Images from the successful castprinting workshop September 2016

We were fortunate to have the pleasure of Jon George sharing his expertise and castprinting technique in the workshop at the gallery 24-28 September. All the places were taken up and everyone enjoyed themselves and worked hard.

This post has photos from the workshop. I’ve included at the end a list of all of the equipment and materials needed for this process. It isn’t a full explanation of the process, but just intended as a reminder for if we run the course again or any people who attended. And the photos are roughly in the order of the process except for the prints that I have included next to their glass painting or cast block for comparison purposes. Clicking on any image will enlarge it and allow you to scroll through the set as a slideshow.

For this printing process you need:

  • Ingredients for gesso – chalk and a water soluble binder
  • A small water bottle with suitable lid for allowing small drops of water
  • A piece of glass to paint your image on, bigger than the image you want to make
  • A smaller piece of glass or tile to mix the gesso on
  • Another piece of glass to roll out your ink on at the printing stage
  • 4 pieces of wood the same thickness, bigger than the image you wish to make
  • Palette knife (knives) to mix your gesso
  • Paint brushes to paint your image with gesso
  • A handful of clay to seal the wood on to your glass as a frame to then pour plaster into
  • Plaster
  • A bucket to mix the plaster in
  • 2 cups – one to measure the dry plaster the other to measure water – preferrably with handles
  • A wet area for washing off plaster from any buckets and cups and washing the gesso of the plaster cast
  • Ink
  • Paper
  • White spirit or turps (to clean off the oil based ink)
  • Rollers for the ink and for pressing the paper on to the cast block
  • Lots of cloths and newspaper for cleaning up

Future plans

Jon George is working on a book about his work, life and the castprinting process. We hope that he will be able to return to the gallery next year and run some more workshops on this technique and also painting with egg tempera. If you are interested in any of these things, please contact us  (if you are not already on the mailing list for updates) or check back on this website regularly.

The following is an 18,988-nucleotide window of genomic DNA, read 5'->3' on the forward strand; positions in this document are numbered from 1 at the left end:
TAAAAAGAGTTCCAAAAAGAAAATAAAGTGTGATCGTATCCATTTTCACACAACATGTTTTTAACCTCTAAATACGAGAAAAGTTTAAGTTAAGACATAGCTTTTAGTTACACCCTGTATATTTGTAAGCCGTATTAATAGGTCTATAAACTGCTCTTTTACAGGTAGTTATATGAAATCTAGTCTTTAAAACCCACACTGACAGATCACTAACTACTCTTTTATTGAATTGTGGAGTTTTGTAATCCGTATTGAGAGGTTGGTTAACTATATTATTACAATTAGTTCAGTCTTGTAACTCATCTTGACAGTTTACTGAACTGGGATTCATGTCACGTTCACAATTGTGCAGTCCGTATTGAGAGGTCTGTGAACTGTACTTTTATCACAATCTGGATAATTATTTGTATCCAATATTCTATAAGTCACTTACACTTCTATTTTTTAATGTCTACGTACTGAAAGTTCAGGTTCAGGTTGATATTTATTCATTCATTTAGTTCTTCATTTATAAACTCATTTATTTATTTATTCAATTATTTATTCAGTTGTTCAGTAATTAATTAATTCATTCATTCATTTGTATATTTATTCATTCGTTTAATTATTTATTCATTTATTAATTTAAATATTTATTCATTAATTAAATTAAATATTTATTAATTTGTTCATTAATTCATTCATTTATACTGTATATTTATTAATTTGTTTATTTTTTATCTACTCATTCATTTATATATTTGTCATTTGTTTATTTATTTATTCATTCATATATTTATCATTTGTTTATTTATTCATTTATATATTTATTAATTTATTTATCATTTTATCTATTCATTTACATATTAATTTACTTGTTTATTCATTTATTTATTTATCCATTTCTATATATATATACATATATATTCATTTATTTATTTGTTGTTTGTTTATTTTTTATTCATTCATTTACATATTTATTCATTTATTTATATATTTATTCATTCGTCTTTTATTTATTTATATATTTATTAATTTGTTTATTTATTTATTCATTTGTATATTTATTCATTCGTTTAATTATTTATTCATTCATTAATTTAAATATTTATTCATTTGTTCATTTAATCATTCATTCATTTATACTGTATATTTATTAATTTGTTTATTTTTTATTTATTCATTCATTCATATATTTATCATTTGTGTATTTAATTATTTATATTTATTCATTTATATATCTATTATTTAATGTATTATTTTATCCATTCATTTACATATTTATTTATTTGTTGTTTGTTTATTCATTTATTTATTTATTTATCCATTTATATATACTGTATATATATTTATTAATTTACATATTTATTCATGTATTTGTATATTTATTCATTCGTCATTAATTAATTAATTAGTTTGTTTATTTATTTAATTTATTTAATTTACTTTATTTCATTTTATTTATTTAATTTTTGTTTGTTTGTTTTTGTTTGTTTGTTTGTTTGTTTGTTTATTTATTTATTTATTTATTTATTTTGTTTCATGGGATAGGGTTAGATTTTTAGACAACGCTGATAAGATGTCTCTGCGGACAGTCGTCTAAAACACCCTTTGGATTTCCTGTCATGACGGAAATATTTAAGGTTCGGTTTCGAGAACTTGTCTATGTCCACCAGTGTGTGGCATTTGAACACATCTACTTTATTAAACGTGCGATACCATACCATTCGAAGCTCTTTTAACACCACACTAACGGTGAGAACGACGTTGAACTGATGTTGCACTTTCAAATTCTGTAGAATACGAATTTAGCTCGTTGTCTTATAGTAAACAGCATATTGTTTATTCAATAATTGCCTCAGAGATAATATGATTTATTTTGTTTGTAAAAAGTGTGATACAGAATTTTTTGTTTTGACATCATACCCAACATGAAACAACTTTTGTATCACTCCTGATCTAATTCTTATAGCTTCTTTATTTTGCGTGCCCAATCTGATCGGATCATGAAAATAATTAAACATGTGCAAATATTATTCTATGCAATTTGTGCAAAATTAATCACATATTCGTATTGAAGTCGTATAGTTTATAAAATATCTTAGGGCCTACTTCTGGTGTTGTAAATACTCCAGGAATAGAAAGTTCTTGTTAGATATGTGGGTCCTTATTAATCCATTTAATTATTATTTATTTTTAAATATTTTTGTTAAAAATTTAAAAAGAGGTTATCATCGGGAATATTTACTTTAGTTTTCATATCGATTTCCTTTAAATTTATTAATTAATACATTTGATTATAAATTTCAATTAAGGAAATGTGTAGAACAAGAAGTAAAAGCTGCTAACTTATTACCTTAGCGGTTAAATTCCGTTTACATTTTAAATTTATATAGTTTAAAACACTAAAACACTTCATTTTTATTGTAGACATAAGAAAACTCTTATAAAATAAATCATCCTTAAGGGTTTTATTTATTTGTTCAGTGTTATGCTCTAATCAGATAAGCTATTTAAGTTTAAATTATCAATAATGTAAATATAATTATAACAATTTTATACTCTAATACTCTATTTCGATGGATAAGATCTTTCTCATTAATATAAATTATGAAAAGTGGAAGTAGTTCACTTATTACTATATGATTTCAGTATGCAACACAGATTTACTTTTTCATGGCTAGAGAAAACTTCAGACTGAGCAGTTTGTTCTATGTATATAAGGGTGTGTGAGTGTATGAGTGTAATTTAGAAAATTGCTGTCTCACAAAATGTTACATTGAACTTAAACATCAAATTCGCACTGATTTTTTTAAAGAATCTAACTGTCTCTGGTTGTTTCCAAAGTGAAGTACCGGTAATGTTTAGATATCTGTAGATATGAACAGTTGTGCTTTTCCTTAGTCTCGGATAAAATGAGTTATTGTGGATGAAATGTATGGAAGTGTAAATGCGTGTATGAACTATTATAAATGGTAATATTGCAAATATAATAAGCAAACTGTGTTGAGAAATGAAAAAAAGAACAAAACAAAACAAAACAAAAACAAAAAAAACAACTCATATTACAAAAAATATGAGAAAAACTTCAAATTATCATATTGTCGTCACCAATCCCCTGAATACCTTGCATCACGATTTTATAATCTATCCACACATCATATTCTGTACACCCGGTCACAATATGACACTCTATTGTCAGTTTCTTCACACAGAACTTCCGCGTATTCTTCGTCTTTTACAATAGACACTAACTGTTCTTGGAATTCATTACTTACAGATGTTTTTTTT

Photographs by Karen Cropper and Bernard Young.

Learn Unique Castprinting Technique from Artist Jon George


We have the exciting opportunity to learn from Jon George about his Castprinting technique in a workshop running over four afternoons (24th-28th September not including Sunday) at the gallery. The workshop will be along the lines of the workshops he runs regularly from his London studio.

The Castprinting Technique

Castprinting is a new block printing method, which Jon developed when wanting to ‘reinvent woodcut with brushes.’ In most relief printing methods the image is carved in the block. However, in the Castprint block it is derived from painting – not cutting.

The three basic stages of Castprinting are:

  1. Making artwork on a plate of glass.
  2. From the artwork a plaster block is cast.
  3. Print impressions are then taken from the block.

In our case the timetable is 2-5pm each day, as follows:

  1. Saturday 24th and Monday 26th Sept will be making the artwork on the plate of glass.
  2. Tuesday 27th Sept artwork to plaster block.
  3. Wednesday 28th Sept print impressions from the block.

Character of Castprinting

Castprinting is a successful form of printing. People of all kinds love its simplicity and find working with gesso as a painting medium appealing. While the final results in the print faithfully render the brushwork in surprising and unusual ways. Castprints share those qualities expected of block printing, such as solid deposits of ink and colour that one wants to touch.

It has a tonal quality

Due to a subtlety of relief depth in the Castprint block, a wide variety of ink deposit creates the equivalent of tonal variation in the final print. This is new to relief printing.

Mirror imaging is solved

A typical relief print produces a mirror image, as it has but two phases A-B. But the three phases of Castprint: painting, casting and printing make it an A-B-A process and so the print emerges right-handed.

It is a viable printing method

The hard plaster of the printing blocks, make them capable of producing any number of prints.

The workshop will be fun and can be experimental